The health-focused new town due to be built on the outskirts of Blackpool could end up offering more housing than is currently on the drawing board.
The Whyndyke Garden Village development – which sits predominantly in Fylde, close to junction four of the M55 motorway – is provisionally expected to create 1,450 new properties across three quarters of the 225-acre site.
The remaining land is earmarked for employment space – but the growth of the nearby Enterprise Zone at Blackpool Airport might mean not all of it is needed, a meeting of Lancashire County Council’s health scrutiny committee heard.
Allan Oldfield, chair of the Whyndyke Garden Village Partnership Board, said he “wouldn’t be surprised” if the housing figure increased in future instead.
The meeting also heard that efforts will be made to ensure the so-called ‘healthy new town’ – one of ten being piloted across the country – forms a cohesive community from the moment the first residents move in.
The development will be completed in phases over a period of up to 15 years, but Allan Oldfield hopes that at least some of the infrastructure which is integral to the garden village design can be made available as early as possible. The partnership board has already agreed that developers must provide a primary school, health centre, community facility and bus service – but between 100 and 300 properties are permitted to be occupied before the services have to be completed.
“We’d like to look at accessing grants to try and get at least the community centre built before it ordinarily would be,” Mr. Oldfield said.
“[There is a risk that] people sign up for services [delivered] away from the site, because the community infrastructure only comes later on.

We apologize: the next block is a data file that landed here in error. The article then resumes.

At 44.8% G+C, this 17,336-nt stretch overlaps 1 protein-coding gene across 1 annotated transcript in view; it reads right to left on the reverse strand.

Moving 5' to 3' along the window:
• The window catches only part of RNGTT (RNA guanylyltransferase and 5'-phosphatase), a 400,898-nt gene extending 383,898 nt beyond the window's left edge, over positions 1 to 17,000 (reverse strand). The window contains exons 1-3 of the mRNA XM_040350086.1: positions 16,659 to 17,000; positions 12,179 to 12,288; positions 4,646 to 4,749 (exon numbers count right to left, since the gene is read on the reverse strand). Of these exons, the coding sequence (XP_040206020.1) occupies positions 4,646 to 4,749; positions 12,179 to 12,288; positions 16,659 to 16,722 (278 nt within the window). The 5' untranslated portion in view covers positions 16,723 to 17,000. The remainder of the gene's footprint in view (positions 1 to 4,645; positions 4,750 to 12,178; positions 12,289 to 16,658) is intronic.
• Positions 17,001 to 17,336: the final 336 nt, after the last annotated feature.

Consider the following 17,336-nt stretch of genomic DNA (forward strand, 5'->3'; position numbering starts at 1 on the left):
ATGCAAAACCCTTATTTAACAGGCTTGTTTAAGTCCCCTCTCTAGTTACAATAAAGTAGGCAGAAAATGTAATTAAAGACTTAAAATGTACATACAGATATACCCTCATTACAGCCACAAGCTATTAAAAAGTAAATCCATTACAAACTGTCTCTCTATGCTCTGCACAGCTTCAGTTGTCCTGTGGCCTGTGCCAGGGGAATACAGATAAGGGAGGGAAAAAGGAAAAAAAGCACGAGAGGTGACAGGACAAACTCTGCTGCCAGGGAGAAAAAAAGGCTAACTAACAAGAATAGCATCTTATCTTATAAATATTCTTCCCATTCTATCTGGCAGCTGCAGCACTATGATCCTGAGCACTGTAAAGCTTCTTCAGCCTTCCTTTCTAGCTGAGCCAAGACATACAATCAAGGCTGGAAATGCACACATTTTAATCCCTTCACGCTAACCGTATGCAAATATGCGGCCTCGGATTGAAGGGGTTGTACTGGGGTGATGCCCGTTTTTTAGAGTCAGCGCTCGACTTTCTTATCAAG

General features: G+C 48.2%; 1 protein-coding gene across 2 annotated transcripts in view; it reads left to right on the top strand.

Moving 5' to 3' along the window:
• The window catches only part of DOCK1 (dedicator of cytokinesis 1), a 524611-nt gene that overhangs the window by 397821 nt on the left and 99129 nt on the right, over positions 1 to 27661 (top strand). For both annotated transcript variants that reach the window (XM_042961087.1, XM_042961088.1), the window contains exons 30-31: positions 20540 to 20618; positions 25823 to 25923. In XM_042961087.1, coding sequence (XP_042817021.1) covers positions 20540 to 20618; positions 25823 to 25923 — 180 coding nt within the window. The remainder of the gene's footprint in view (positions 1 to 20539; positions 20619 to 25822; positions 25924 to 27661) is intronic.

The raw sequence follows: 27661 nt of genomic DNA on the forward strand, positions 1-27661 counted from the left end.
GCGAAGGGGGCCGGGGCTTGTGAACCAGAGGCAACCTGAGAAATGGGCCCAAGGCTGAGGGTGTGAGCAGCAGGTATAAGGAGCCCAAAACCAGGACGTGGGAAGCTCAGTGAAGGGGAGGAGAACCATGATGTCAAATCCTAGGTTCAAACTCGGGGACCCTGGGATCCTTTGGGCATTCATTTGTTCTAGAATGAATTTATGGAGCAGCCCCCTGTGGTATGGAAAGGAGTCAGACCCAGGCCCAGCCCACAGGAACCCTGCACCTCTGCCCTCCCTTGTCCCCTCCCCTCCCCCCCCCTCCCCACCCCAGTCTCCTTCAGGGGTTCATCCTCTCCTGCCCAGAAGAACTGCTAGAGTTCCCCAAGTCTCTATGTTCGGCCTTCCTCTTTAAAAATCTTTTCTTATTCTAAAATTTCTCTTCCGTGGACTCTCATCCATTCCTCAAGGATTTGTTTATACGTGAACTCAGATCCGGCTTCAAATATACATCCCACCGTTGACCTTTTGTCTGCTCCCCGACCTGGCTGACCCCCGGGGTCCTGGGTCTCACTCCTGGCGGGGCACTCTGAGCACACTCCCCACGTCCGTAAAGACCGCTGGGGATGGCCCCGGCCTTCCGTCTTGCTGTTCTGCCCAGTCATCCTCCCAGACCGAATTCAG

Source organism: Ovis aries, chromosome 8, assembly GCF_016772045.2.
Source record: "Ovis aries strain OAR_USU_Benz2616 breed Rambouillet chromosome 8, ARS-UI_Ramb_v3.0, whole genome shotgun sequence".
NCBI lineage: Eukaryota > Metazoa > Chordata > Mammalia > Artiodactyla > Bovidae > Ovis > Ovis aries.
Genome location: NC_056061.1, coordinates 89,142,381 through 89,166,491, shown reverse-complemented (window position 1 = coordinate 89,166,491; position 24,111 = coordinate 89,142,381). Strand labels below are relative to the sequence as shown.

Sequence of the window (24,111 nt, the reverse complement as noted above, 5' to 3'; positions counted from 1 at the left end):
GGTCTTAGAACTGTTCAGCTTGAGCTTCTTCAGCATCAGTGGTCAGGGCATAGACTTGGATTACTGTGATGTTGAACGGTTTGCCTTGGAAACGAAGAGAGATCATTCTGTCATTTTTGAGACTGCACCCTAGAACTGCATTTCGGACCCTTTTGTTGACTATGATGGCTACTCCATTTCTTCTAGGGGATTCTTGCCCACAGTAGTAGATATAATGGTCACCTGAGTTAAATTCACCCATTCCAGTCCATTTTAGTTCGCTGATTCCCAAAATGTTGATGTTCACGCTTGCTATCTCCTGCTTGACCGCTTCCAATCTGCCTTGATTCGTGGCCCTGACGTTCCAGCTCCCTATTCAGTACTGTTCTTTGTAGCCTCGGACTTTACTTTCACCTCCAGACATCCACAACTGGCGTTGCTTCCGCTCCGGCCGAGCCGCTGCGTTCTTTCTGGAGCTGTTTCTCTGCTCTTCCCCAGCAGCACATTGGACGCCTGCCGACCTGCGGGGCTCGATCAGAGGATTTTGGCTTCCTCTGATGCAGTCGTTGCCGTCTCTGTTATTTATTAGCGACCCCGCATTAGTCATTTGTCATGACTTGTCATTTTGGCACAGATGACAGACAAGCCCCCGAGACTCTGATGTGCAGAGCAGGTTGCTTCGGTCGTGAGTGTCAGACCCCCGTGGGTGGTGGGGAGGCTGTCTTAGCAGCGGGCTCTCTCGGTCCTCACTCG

“The board will enter into negotiations with the developer to get infrastructure in sooner than we would [usually]. But I can’t guarantee it will be built any quicker than it normally is.”
The development may also replicate an idea adopted by one of the other garden village sites of creating a community support worker to encourage on-line and real-world connections between new neighbours.
Whyndyke will be based on ten ‘principles of healthy living’, including reducing health inequalities by making the area sustainable, creating interesting public open spaces which encourage community participation and offering sources of fresh local food via initiatives like community gardens.
The dwellings will also be designed as ‘homes for lifelong living’ – meaning that they are able to be adapted to meet the needs of their occupants at different stages of their lives. That includes an attempt to future-proof the homes so that residents can make use of technology to help them maintain their independence as and when they need it.
“We’ve come up with a plan for the digital plumbing of a home to look at what is needed now and what might be needed in the future,” Andrea Smith, Lancashire County Council’s health equality officer said.
“We [will] have the capability to run [digital] services effectively over all the rooms in the house.”
The health scrutiny committee is to recommend County Hall contacts Lancashire’s 12 district councils, which have responsibility for planning, to request that they all adopt the healthy and lifelong living principles when drawing up planning conditions for developments right across the county.
The committee was told that five developers have submitted “strong expressions of interest” in constructing the Whyndyke Garden Village. At least one of the firms is thought to be interested in developing the whole site, rather than sub-dividing it with other constructors.